Men's Under 21s
Men's Under 21s
The FA

Young Lions visit Auschwitz

Members of England U21s squad use their day off to visit Auschwitz concentration camp

Saturday 24 Jun 2017

With a free day to use at their leisure in Poland, a number of the England Under-21s squad chose to visit the site of the former Nazi concentration camp at Auschwitz-Birkenau.

The Young Lions were joined by head coach Aidy Boothroyd and staff members for the trip, leaving their base in Krakow on Saturday morning until mid-afternoon.

And captain James Ward-Prowse revealed it was a trip that many of the players had wanted to make once they knew there was a football-free day for them to take the opportunity.

It puts things into perspective and I’m pleased that a lot of the lads wanted to go
- Aidy Boothroyd

“It’s something that I’ve wanted to do for a long while and I think a few of the other lads felt the same as well,” said the Southampton midfielder.

“So it was something we raised when we knew that we had some free time between games that we’d like to do, come and visit Auschwitz to pay our respects to those who sadly lost their lives.

“It was moving and a very humbling experience for all of us.

“It’s obviously a tragic thing that happened and it’s been an experience for us to come and see what went on and where it happened.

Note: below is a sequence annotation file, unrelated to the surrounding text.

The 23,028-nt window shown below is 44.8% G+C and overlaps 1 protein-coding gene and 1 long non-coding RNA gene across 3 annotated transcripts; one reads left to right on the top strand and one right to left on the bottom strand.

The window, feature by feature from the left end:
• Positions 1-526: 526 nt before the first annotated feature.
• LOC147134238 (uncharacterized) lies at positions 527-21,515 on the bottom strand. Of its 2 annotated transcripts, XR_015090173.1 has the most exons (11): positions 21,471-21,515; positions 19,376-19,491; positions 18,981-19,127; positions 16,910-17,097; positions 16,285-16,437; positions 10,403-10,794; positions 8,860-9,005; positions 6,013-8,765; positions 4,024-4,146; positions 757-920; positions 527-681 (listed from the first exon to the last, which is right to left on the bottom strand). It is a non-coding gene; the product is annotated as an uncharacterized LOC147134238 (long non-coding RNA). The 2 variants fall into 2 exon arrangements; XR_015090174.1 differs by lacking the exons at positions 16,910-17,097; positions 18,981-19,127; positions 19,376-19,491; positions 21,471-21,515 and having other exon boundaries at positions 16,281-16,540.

“It’s good to be able to use some of our time in Poland to come and see it.”

Boothroyd added: “It was something that we wanted to do, it’s a poignant and quite an upsetting place, but it’s somewhere that everybody should visit to see what happened there.

“It is a place that I’m glad I’ve gone to, it just puts things into perspective and in a strange way, I’m pleased that a lot of the lads wanted to go and visit to show their respect.

“We’ve done what I think is the right thing. Everybody wanted to go, staff and players, so I’m glad we’ve done it.”

The group were taken on a guided tour of two main sites at Auschwitz, seeing the cramped conditions in which prisoners were held and the piles of human hair and clothes which were taken from the murdered victims.

That was followed up with a walk into the death chambers and the yard where prisoners were tortured or executed, before heading into the gas chambers at a location where an estimated 1.1m people lost their lives.

From there, the group headed a few kilometres away to the second camp at Birkenau, seeing the railway platform which prisoners would have first alighted onto from trains which came from across Europe.

And they walked from there to the International Memorial, situated either side of the two crematorium buildings, which were the largest gas chambers at Birkenau.

The tour concluded with a walk into the women’s barracks and it brought back memories of learning about the Holocaust and World War II for Ward-Prowse, who will be leading the Young Lions into action again on Tuesday when they play in the Euro semi-final.

“I think that’s where our interest was generated really, in the schooldays,” he explained.

“You hear and learn about the Holocaust and it’s a tragic thing, but to actually go to Auschwitz and see the scale of it, it brings it home to you about the enormity of it all.”

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By Nicholas Veevers in Krakow, Poland